Author: Scott Hoezee
Today “comfort” conjures up a cloud of images ranging from La-Z-Boy recliners to Royal Caribbean cruises. “Comfort food” is all about the personal satisfaction that can come from mashed potatoes and meatloaf. “Creature comforts” are all about having the nicest stuff even as the words “luxury and comfort” get yoked to describe things like the all-leather interior of a Lexus. “Comfort” connects to all that is warm and fuzzy and satisfying. Hence, we don’t usually connect the idea of comfort to strength or power. Comfort is putting your feet up after a hard day of work, sipping some wine, and enjoying the cozy fire crackling on the hearth. Comfort, we think, is a soft concept. It is not “working” word.
However, a professor I once had named Fred Klooster knew that even as the English word “comfort” is a combination of the Latin words “cum-fortis” or “with strength,” so the theological concept of comfort is likewise vigorous. Klooster loved the Heidelberg Catechism and its opening question “What is your only comfort in life and in death?” because he knew that there, as elsewhere in the theological tradition, comfort is a word with muscle. Before it is some tender and cozy sigh of relief, comfort comes first as a bracing, in-your-face message about what is what in life. We need to be discomfited and made profoundly uneasy before we will be able to experience the depth of our only comfort.
If comfort is going to come to us at all, it needs to begin by confronting all that is wrong with life. Isaiah 40 says the same thing. Although this is one of the Bible’s more famous passages about comfort, we sometimes forget how stark these same verses are, too. Obviously the comfort Isaiah is commanded to proclaim is valuable only because the people had been suffering recently. What’s more, verse 2 makes clear that the source of their suffering had been their own sinfulness. Comfort comes not to those who deserve a reward but instead to those who have already felt the pain and the sting of where sin can lead you in life.
But the rest of this passage also conveys the link between getting serious about life’s jagged edges and the emergence of true comfort. Verse 3 says that the way of the Lord begins smack in the middle of the desert. It is in the wilderness, that biblical location of evil that God begins to construct his highway to shalom. If the salvation of God is going to emerge from anywhere, it will be from the middle of life’s ugliness. What’s more, the following verses say that we need God to be the One who will lead us out of the wilderness because on our own we can do nothing in that we are like fragile grass.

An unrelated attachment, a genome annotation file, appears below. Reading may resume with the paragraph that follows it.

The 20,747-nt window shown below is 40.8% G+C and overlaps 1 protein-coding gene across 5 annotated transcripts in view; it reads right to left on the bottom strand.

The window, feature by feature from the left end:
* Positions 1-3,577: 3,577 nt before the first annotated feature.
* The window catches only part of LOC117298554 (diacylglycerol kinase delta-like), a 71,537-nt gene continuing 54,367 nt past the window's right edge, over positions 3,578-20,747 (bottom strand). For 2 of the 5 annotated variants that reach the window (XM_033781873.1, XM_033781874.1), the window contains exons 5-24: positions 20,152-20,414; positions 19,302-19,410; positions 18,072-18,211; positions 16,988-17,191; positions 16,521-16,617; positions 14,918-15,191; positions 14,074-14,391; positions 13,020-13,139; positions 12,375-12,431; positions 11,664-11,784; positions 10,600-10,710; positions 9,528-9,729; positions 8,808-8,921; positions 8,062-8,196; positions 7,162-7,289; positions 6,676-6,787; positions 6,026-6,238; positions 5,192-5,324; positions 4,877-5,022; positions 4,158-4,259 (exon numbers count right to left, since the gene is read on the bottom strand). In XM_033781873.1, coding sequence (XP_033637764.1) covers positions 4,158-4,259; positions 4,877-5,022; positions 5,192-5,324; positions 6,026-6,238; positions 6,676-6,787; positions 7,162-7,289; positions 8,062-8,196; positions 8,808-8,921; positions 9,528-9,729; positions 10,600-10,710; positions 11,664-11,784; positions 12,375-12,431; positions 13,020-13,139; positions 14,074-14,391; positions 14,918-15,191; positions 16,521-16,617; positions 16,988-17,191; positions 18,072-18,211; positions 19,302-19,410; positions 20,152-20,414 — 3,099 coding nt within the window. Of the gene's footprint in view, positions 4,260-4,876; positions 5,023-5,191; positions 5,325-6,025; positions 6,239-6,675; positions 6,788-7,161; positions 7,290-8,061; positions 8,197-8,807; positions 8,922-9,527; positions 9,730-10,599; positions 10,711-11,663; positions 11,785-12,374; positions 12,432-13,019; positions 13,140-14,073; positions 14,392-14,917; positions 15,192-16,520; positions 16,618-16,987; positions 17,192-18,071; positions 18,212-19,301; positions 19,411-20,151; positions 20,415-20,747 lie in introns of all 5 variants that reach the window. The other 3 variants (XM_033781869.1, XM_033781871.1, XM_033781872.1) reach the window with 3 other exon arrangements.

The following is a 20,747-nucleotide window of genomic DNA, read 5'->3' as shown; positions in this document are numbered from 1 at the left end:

Apparently, if we want to access the comfort Isaiah is declaring, we need to do so first of all by acknowledging all that is difficult, even ugly, about life and about our own lives and hearts, too, while we’re at it. We need to own up to the reality of sin. We need to meet God in the wilderness and then admit that we are too weak, too grass-like ever to save ourselves. In fact, given our sin, considering the mess we are in, and being weak, we need to turn ourselves over to God completely. If we do, then the bottom line of Isaiah 40 can become our reality: we will be the lambs safely nestled into the arms of the shepherd.
That is, of course, a lyric image and as images go, it will receive a mighty boost in the New Testament when Jesus calls himself the Good Shepherd. But how often do we realize that to some people, that may not seem like a comforting image at all? We need to be carried by Another precisely because we cannot make our own way, we cannot construct our own highway out of sin’s desert wasteland. So we turn ourselves over to God in Christ and, in so doing, declare that we are not our own anymore. We do not belong to our own selves. Another has a prior (and a total) claim on us. Again, however, some people find that idea to be anything but comforting.
It is difficult for those of us who are so thoroughly familiar with the gospel to conceive of how this may sound in the ears of an outsider to the faith. In fact, it may even strike some of us as bizarre that anyone could look at the image of the Good Shepherd and see something offensive in it. But let’s give the world some credit: maybe those who are offended by that image are more in touch with its radical nature than those of us who look at it without batting an eye.
The Second Sunday in Advent brings us to another location that is at least as un-Christmasy as the First Sunday in Advent’s consideration of the day when all the cosmic lights will wink out as the Son of God prepares to return to judge the living and the dead. If looking ahead to an apocalyptic time seems at variance with “the Christmas spirit,” then week two of Advent may seem that way, too, as we are thrown out into the wilderness where grass withers and flowers fade and there is no human hope to be found. The Gospel lection for this day will take us there and confront us with John the Baptist and his no-nonsense message of repentance.